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The European Court of Human Rights has become a “victim of ongoing reforms”. Continuous efforts to streamline and reinforce the system have proved inadequate in managing the challenge of its ever-increasing caseload. The consensus is that further reforms to the European Convention on Human Rights mechanisms are necessary in order to cope with the serious influx of cases from the 47 member states of the Council of Europe.
This book analyses the set of five Recommendations referred to in the 2004 Declaration of the Committee of Ministers of the Council of Europe to encourage member states to take effective domestic steps in ensuring appropriate protection of the Convention rights at the domestic level, in full conformity with the principle of subsidiarity. It also traces and evaluates the impact of the Convention in the domestic legal orders of Cyprus and Turkey and assesses, comparatively, the effective implementation of the May 2004 Recommendations in these two member states.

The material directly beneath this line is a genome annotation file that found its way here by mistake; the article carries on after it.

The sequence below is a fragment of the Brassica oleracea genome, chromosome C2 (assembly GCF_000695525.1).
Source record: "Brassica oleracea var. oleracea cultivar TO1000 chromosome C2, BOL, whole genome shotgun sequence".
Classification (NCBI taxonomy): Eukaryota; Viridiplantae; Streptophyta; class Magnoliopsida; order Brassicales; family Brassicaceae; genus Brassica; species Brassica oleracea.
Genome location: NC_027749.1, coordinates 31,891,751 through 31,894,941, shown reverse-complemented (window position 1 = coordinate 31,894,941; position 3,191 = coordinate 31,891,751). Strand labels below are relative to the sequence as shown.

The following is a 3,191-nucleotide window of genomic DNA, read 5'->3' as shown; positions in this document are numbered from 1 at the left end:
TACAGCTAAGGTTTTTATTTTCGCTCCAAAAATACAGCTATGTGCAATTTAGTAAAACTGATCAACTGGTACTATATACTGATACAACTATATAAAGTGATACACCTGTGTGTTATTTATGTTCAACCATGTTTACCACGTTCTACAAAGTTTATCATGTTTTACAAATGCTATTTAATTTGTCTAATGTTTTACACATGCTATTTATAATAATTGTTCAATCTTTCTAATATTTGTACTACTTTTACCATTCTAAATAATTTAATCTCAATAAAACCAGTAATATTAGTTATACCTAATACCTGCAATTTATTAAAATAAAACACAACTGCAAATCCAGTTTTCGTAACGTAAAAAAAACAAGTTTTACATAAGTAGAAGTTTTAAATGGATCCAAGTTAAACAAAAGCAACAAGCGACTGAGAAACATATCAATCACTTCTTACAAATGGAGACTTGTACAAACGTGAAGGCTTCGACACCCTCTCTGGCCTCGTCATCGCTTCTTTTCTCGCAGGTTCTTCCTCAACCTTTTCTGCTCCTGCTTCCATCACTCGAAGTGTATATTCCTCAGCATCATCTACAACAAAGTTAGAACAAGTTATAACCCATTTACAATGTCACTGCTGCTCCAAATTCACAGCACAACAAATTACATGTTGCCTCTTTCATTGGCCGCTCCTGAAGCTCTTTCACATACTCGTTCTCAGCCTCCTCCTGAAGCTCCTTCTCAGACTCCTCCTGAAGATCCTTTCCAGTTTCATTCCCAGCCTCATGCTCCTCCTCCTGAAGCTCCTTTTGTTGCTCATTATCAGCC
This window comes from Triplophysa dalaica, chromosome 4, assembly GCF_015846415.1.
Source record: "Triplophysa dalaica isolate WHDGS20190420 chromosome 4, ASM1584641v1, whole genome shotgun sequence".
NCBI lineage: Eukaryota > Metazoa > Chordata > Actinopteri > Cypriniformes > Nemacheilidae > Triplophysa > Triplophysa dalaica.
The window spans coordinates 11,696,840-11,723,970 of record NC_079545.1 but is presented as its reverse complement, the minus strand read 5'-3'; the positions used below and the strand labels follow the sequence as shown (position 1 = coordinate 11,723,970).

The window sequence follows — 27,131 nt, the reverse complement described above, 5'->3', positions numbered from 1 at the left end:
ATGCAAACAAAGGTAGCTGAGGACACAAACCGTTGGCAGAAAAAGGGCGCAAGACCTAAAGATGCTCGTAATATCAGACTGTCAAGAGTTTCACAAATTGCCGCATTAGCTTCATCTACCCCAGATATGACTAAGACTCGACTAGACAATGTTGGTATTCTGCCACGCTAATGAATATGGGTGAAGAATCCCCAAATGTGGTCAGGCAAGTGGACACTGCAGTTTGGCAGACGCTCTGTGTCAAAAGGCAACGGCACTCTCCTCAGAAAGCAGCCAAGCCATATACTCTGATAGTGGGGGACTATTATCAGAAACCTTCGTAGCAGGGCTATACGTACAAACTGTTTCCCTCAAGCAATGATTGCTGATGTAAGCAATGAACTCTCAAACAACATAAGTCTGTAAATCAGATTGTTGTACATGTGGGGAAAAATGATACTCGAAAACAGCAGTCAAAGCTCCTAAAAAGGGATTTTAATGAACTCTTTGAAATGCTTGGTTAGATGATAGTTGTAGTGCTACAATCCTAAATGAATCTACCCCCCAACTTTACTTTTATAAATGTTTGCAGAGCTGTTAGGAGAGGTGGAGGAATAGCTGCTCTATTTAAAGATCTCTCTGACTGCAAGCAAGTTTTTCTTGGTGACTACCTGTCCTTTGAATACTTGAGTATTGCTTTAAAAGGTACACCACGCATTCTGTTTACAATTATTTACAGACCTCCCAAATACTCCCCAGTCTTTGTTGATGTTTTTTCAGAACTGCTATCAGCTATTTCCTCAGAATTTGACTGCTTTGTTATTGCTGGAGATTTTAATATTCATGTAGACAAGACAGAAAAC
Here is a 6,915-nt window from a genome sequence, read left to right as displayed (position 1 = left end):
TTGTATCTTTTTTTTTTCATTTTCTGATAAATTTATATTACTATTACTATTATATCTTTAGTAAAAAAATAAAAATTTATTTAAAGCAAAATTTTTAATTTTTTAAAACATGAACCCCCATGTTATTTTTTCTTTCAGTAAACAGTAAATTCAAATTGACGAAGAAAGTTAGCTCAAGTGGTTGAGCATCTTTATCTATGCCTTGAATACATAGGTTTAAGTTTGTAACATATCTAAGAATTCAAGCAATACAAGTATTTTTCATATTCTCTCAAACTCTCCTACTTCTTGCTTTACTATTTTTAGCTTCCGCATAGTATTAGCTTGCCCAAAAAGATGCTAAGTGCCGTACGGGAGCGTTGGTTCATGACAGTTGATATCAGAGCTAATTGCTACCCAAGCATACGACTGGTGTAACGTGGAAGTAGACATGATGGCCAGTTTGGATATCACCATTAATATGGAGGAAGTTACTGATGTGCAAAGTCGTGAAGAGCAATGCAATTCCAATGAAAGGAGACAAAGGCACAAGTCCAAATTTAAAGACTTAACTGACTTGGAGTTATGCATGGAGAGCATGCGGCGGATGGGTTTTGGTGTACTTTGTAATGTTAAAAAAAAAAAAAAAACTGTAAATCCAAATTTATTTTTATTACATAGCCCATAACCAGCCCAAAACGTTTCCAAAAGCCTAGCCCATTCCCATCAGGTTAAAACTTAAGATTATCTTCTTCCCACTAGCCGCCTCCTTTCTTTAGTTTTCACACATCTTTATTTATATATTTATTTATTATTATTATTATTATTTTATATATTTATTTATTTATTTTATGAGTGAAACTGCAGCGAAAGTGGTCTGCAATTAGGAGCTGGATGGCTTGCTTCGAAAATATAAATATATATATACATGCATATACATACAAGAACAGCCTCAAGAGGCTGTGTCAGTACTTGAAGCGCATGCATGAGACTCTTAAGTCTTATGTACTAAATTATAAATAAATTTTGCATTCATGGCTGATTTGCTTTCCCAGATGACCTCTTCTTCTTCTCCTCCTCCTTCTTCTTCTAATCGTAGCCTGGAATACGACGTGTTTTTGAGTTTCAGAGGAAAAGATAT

This book demonstrates how efforts to secure the survival and effective operation of the Court by reducing the ever increasing number of individual applications, must primarily be undertaken at national level so that the burden to comply with the Convention is carried by the member states in the first instance. The 2004 Recommendations, which address the source of the problem, are appropriate prescriptions for a healthy future and constitute a technical vehicle for implementing the Convention in the domestic legal orders of member states. These Recommendations constitute guidelines stemming directly from the Convention and are therefore invaluable in assisting member states in the pursuit to improve the protection of human rights “at home”.
This study is a timely and valuable aid for Council of Europe and Court’s officials, Governments, human rights NGOs, academics and practitioners, who are involved in the ongoing process of reforming the Court.